Overview of maps
A Map allows you to display the means or counts for a multi-choice or grid variable in a graphical format. You can associate one or more areas of an image with each of the question codes. The areas are colored according to the number of cases where that response is selected.
These can be used in conjunction with data which has been gathered using a Map Control in the questionnaire or with data gathered or calculated in any other way.
For example, you could have a picture showing the areas of a city and color each one according to the number of respondents living there. You can specify the colors used for the highest and lowest values, and how the color changes in between.
You should note that there is only benefit in using a map analysis if the picture contributes something to the analysis. This means that the location of the areas within the picture has meaning (for example, a city map). If the graphics could be replaced by a simple list, then the analysis could be equally well displayed as a bar chart.
Maps can only display analysis data for questions with single or multiple responses.
You can specify, counts, percentages, means or sums as the type of data to be displayed.
You specify which area(s) of an image to associate with each variable code, and how the areas will be colored according to the data related to each code.
You can set a color for the highest value (max) and the lowest value (min), and the intermediate colors will be calculated according to the data value for each code.
Maps consist of:
- a background image
- the defined areas of the image, and the response codes they are associated with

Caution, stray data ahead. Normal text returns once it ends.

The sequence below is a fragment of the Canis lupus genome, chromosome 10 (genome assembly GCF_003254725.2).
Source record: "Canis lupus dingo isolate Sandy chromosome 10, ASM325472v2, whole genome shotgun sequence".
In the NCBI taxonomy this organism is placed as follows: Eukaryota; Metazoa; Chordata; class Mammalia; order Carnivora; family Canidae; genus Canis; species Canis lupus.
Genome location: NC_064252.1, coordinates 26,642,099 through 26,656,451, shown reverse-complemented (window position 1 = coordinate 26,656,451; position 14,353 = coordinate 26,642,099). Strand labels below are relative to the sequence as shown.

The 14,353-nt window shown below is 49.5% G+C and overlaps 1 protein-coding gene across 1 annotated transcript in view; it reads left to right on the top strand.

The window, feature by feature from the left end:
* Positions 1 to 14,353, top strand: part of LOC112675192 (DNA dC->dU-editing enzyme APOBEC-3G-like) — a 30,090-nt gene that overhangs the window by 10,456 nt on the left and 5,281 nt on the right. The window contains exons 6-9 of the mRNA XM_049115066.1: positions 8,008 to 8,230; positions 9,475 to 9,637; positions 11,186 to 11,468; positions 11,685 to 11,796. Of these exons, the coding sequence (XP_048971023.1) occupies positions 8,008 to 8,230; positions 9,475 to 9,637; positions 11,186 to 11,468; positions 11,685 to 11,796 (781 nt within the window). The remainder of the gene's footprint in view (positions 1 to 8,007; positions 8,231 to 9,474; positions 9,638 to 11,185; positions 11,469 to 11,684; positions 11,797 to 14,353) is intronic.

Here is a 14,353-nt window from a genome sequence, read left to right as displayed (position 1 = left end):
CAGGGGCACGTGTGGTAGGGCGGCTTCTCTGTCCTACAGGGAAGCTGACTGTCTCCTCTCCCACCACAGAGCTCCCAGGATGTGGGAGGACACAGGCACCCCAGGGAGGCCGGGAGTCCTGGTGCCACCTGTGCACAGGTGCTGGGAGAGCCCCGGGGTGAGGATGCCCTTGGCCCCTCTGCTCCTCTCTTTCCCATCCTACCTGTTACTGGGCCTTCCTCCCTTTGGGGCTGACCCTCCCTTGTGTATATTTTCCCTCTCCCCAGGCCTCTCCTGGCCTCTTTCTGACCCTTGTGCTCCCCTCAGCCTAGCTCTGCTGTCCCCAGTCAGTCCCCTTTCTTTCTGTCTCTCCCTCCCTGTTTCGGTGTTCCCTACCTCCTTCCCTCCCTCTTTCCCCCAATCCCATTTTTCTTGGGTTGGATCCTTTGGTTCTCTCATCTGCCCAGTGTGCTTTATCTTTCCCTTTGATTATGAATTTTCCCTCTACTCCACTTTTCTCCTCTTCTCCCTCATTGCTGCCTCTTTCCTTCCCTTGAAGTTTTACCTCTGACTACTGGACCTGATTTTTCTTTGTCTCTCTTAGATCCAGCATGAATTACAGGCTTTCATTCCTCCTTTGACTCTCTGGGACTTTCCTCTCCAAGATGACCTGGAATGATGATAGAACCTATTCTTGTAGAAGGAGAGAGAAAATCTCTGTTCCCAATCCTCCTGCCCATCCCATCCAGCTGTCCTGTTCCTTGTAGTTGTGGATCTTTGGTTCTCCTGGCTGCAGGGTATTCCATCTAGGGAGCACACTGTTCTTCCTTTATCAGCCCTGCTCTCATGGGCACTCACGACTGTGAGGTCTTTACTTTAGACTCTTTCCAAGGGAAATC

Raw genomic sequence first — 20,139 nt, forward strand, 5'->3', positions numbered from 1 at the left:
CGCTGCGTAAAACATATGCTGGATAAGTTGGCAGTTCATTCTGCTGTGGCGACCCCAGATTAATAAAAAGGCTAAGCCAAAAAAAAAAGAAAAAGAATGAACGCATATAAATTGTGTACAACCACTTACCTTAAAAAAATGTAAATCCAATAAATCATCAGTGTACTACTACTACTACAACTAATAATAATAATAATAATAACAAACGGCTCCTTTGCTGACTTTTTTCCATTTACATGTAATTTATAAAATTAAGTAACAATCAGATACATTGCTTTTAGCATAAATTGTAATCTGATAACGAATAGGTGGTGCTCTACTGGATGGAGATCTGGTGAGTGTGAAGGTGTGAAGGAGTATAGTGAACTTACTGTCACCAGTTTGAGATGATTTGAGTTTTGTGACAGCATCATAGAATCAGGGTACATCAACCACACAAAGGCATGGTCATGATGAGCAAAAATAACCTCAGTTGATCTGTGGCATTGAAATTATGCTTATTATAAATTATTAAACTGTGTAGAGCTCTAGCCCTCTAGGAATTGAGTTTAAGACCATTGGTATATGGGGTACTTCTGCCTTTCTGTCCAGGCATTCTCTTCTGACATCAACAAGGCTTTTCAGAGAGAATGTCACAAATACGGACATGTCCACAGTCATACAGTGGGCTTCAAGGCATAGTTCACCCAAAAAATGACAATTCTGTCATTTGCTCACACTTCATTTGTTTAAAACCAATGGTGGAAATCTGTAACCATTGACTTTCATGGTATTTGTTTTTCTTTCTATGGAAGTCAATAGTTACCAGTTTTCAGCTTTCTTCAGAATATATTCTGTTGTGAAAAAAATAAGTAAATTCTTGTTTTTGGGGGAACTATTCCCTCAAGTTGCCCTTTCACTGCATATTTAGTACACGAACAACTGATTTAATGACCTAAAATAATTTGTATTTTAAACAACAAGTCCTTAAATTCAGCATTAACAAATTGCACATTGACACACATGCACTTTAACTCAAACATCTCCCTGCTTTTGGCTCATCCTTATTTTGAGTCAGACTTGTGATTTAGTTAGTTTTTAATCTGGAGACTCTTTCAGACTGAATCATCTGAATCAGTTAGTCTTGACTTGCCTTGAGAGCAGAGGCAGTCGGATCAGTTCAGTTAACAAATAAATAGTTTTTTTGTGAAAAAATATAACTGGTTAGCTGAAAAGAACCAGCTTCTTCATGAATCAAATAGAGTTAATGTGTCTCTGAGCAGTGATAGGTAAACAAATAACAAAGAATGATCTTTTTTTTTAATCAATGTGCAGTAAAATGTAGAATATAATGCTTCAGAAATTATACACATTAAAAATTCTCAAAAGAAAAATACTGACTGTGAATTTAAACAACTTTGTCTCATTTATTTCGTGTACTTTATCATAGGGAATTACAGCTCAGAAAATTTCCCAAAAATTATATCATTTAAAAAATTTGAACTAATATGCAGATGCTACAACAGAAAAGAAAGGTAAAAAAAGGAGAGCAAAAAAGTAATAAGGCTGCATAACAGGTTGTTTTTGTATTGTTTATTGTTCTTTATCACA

- the way the colors change according to the statistical data for each code.
Maps for analysis are defined in the Map Control Editor. Details for creating a Map Control can be found at Hyperlink here.
Note that the usefulness of a Map in analysis is entirely dependent on whether the area of the image has a meaning related to the specified response code. If the image areas and the response codes have no natural relation, then you would probably be better off using a bar chart.
When you create a Map style for analysis, it has a different function from the Map Control styles used in the questionnaire window.
This is because the image must convey information about the response codes, even when filled with a color that represents a calculated number (e.g. the mean).
You can either:
- use an image, such as a map, where the shapes are instantly recognisable and identifiable through outline and location in the picture.
- use an image which shows what the response codes mean, but displays the analysis information separately.